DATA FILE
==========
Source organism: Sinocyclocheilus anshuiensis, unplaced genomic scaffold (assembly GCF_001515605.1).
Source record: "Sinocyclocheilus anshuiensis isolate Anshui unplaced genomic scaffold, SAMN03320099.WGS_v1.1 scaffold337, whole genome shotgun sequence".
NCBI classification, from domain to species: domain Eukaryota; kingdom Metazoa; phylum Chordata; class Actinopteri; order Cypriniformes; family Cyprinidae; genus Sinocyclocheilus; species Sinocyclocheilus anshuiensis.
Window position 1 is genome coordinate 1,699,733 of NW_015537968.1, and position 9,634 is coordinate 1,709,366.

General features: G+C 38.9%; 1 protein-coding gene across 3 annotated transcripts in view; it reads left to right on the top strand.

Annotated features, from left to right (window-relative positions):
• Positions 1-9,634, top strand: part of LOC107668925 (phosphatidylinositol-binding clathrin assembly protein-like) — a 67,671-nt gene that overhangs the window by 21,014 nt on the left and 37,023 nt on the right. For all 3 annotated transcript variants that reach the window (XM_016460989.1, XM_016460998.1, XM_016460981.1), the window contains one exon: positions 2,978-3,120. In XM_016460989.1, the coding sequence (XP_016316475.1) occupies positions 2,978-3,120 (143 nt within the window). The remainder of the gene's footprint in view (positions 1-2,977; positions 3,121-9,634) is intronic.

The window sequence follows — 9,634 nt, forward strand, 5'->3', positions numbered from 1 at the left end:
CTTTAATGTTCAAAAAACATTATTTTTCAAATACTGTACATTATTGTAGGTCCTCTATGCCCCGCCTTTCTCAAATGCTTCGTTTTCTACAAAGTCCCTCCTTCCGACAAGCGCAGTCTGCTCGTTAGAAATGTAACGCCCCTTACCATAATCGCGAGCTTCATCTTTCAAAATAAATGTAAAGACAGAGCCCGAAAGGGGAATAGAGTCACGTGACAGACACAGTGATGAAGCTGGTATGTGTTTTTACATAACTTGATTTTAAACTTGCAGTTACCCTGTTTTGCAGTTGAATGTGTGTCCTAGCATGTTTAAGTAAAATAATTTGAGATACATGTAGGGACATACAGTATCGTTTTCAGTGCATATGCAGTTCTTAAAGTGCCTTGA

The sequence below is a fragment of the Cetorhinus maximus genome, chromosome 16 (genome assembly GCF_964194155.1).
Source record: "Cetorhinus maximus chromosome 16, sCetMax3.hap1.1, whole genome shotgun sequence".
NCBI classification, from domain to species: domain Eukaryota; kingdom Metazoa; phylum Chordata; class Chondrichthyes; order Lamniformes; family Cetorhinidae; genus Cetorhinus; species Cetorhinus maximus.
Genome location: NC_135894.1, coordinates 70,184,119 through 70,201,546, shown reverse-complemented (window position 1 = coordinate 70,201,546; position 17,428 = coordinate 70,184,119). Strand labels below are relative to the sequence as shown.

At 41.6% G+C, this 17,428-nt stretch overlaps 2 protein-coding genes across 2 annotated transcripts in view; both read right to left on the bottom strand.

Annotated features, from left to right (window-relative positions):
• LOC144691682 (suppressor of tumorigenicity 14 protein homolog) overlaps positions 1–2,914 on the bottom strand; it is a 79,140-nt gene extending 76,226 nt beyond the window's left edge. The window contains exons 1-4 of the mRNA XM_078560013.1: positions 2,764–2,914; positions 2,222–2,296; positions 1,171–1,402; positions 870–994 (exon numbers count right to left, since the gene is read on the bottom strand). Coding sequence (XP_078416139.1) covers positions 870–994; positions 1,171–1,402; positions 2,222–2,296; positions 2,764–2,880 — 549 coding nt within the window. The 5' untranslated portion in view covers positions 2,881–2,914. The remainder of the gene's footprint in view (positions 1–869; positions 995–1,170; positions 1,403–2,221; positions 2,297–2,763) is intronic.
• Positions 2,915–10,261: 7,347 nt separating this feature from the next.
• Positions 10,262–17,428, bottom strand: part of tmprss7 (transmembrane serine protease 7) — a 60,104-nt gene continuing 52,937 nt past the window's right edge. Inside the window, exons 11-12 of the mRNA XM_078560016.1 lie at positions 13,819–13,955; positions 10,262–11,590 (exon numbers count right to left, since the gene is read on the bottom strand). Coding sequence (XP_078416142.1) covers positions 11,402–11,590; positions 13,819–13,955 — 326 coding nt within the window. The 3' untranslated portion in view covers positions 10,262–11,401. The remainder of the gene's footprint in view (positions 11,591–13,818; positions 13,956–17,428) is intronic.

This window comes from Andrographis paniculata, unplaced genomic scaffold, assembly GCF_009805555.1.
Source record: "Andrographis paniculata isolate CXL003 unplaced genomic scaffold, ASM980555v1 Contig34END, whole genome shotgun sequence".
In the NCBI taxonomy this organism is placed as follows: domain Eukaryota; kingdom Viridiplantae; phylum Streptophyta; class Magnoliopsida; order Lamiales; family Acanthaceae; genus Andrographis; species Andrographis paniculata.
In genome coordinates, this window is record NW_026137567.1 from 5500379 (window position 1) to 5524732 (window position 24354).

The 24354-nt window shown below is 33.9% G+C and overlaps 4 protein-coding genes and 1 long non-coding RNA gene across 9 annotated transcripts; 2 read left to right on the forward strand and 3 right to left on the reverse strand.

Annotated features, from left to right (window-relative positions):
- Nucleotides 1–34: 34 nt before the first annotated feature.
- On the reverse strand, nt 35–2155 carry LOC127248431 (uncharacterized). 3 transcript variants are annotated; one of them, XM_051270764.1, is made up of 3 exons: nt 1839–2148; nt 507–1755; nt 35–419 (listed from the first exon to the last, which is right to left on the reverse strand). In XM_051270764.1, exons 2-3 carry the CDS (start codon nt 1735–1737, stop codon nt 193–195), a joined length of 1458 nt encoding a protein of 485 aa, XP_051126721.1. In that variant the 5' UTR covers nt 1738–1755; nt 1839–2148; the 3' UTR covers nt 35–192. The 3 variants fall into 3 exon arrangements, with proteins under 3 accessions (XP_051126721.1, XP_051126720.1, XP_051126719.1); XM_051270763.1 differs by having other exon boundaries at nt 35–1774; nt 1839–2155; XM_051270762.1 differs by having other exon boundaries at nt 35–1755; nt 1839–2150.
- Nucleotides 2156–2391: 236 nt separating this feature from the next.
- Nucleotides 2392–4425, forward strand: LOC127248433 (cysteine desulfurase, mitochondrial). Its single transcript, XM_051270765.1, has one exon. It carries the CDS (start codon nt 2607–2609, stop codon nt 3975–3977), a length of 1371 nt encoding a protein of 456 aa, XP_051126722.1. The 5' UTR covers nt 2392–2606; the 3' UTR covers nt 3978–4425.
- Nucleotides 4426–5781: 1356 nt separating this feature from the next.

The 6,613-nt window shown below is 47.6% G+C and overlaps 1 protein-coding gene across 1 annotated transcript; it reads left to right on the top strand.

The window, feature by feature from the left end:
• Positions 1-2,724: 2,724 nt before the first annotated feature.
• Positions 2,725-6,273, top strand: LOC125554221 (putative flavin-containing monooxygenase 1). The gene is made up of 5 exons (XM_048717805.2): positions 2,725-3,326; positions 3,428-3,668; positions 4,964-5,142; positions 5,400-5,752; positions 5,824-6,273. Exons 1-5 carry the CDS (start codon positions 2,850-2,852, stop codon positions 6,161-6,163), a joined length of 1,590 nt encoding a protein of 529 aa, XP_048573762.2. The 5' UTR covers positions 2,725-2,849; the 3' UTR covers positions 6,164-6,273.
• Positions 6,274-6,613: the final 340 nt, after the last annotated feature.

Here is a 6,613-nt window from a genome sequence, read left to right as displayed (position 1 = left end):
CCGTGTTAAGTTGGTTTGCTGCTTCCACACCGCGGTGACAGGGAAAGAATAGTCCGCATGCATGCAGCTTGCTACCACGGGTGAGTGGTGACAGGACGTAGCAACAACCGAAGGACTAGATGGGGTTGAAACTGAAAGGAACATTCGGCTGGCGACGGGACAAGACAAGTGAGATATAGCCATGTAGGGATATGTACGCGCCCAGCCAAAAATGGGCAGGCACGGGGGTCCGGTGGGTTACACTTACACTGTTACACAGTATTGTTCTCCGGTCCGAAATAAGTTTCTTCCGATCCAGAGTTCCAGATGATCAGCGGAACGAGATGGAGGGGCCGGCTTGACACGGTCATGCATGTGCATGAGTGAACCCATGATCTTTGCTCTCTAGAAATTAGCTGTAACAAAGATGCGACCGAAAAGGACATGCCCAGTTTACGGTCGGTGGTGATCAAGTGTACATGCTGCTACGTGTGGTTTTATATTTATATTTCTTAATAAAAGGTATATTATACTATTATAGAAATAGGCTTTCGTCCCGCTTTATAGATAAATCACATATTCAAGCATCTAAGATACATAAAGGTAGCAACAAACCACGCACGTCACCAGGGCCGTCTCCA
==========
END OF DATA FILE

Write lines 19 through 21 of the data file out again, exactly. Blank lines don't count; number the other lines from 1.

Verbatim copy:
This window comes from Andrographis paniculata, unplaced genomic scaffold, assembly GCF_009805555.1.
Source record: "Andrographis paniculata isolate CXL003 unplaced genomic scaffold, ASM980555v1 Contig34END, whole genome shotgun sequence".
In the NCBI taxonomy this organism is placed as follows: domain Eukaryota; kingdom Viridiplantae; phylum Streptophyta; class Magnoliopsida; order Lamiales; family Acanthaceae; genus Andrographis; species Andrographis paniculata.